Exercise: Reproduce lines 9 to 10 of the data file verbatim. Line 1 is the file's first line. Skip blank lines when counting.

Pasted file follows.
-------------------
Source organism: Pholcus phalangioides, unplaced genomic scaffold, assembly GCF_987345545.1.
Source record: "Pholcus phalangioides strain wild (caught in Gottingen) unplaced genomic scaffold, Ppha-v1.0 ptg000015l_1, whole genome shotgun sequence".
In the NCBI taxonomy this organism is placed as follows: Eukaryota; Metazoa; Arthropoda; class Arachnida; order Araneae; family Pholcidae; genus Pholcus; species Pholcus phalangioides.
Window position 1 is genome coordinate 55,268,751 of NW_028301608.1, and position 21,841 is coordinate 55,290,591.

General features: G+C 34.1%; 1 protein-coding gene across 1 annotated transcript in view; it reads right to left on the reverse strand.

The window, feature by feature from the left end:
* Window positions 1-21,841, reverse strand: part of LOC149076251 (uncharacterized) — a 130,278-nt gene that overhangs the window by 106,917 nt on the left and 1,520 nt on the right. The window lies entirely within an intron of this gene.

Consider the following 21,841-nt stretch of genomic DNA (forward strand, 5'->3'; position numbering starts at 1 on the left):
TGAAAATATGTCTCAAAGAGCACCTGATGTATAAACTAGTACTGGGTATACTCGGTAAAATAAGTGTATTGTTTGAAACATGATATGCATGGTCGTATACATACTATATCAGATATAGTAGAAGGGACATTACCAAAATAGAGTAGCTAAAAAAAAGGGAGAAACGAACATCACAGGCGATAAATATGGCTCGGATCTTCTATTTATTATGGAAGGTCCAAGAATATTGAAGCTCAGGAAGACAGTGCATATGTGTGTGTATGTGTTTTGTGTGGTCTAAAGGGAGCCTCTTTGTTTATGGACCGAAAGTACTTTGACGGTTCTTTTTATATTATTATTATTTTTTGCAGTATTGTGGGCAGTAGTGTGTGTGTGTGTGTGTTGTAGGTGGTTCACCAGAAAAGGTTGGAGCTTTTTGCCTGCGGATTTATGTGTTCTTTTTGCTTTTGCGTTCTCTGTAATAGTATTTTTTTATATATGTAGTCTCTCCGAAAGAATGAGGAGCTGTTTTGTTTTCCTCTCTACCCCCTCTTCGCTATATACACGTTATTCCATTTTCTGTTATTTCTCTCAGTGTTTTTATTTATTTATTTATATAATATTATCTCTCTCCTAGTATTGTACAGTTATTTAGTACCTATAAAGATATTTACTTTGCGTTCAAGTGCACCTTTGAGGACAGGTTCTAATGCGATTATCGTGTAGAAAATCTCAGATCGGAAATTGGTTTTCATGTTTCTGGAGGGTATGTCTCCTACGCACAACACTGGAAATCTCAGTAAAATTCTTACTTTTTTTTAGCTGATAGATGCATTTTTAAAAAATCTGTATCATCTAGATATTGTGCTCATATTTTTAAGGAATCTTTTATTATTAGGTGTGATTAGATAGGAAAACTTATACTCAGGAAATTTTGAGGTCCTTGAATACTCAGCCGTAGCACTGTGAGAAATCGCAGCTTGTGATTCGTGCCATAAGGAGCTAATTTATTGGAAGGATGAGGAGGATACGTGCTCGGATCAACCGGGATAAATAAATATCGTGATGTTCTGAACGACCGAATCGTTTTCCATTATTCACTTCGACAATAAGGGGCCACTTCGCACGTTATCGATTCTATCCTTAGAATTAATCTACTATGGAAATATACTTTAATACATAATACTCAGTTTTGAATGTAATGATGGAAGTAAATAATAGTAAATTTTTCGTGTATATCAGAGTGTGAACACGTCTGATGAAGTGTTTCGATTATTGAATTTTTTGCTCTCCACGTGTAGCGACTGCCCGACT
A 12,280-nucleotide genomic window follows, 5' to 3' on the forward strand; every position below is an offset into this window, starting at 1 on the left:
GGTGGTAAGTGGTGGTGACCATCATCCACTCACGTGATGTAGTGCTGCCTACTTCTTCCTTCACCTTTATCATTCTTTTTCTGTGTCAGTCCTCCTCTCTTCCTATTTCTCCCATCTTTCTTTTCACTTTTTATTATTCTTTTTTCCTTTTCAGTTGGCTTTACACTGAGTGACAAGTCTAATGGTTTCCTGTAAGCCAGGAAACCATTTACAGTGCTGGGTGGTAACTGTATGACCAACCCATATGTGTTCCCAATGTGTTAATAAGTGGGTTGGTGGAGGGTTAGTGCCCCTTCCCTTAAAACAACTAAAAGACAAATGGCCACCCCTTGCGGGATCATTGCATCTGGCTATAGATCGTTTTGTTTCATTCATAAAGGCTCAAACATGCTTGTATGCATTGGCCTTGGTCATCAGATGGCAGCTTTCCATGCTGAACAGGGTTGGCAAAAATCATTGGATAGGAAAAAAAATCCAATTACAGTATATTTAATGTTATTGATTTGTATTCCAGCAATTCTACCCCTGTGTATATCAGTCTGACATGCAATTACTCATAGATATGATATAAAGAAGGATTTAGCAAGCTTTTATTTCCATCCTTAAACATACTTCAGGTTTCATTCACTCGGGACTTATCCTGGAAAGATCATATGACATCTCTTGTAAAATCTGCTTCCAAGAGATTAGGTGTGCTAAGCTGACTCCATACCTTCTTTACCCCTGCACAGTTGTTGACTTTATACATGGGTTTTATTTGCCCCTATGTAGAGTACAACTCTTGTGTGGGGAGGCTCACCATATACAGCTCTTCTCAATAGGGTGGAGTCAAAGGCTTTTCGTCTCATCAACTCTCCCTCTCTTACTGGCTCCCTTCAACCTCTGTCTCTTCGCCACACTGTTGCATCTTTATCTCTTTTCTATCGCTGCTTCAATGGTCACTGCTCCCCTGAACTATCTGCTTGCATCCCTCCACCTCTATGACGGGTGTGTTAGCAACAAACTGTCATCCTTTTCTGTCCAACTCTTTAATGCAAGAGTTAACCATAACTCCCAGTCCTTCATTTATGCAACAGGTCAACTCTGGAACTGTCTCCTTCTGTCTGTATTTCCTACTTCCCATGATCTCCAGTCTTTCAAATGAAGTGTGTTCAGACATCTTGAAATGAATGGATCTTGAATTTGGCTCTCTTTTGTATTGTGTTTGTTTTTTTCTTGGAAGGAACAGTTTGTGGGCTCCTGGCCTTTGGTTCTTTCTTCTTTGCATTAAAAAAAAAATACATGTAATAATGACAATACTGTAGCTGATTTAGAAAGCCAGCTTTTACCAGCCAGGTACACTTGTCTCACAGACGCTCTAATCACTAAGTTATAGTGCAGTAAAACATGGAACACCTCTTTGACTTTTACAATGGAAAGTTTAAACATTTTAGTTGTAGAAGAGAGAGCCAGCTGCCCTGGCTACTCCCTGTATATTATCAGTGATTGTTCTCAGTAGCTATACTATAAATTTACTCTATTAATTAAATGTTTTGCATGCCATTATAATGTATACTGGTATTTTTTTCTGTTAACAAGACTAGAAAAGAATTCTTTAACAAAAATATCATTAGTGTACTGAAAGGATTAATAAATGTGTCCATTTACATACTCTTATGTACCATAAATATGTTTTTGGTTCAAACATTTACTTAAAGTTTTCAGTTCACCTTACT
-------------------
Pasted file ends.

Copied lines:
TGAAAATATGTCTCAAAGAGCACCTGATGTATAAACTAGTACTGGGTATACTCGGTAAAATAAGTGTATTGTTTGAAACATGATATGCATGGTCGTATACATACTATATCAGATATAGTAGAAGGGACATTACCAAAATAGAGTAGCTAAAAAAAAGGGAGAAACGAACATCACAGGCGATAAATATGGCTCGGATCTTCTATTTATTATGGAAGGTCCAAGAATATTGAAGCTCAGGAAGACAGTGCATATGTGTGTGTATGTGTTTTGTGTGGTCTAAAGGGAGCCTCTTTGTTTATGGACCGAAAGTACTTTGACGGTTCTTTTTATATTATTATTATTTTTTGCAGTATTGTGGGCAGTAGTGTGTGTGTGTGTGTGTTGTAGGTGGTTCACCAGAAAAGGTTGGAGCTTTTTGCCTGCGGATTTATGTGTTCTTTTTGCTTTTGCGTTCTCTGTAATAGTATTTTTTTATATATGTAGTCTCTCCGAAAGAATGAGGAGCTGTTTTGTTTTCCTCTCTACCCCCTCTTCGCTATATACACGTTATTCCATTTTCTGTTATTTCTCTCAGTGTTTTTATTTATTTATTTATATAATATTATCTCTCTCCTAGTATTGTACAGTTATTTAGTACCTATAAAGATATTTACTTTGCGTTCAAGTGCACCTTTGAGGACAGGTTCTAATGCGATTATCGTGTAGAAAATCTCAGATCGGAAATTGGTTTTCATGTTTCTGGAGGGTATGTCTCCTACGCACAACACTGGAAATCTCAGTAAAATTCTTACTTTTTTTTAGCTGATAGATGCATTTTTAAAAAATCTGTATCATCTAGATATTGTGCTCATATTTTTAAGGAATCTTTTATTATTAGGTGTGATTAGATAGGAAAACTTATACTCAGGAAATTTTGAGGTCCTTGAATACTCAGCCGTAGCACTGTGAGAAATCGCAGCTTGTGATTCGTGCCATAAGGAGCTAATTTATTGGAAGGATGAGGAGGATACGTGCTCGGATCAACCGGGATAAATAAATATCGTGATGTTCTGAACGACCGAATCGTTTTCCATTATTCACTTCGACAATAAGGGGCCACTTCGCACGTTATCGATTCTATCCTTAGAATTAATCTACTATGGAAATATACTTTAATACATAATACTCAGTTTTGAATGTAATGATGGAAGTAAATAATAGTAAATTTTTCGTGTATATCAGAGTGTGAACACGTCTGATGAAGTGTTTCGATTATTGAATTTTTTGCTCTCCACGTGTAGCGACTGCCCGACT
A 12,280-nucleotide genomic window follows, 5' to 3' on the forward strand; every position below is an offset into this window, starting at 1 on the left: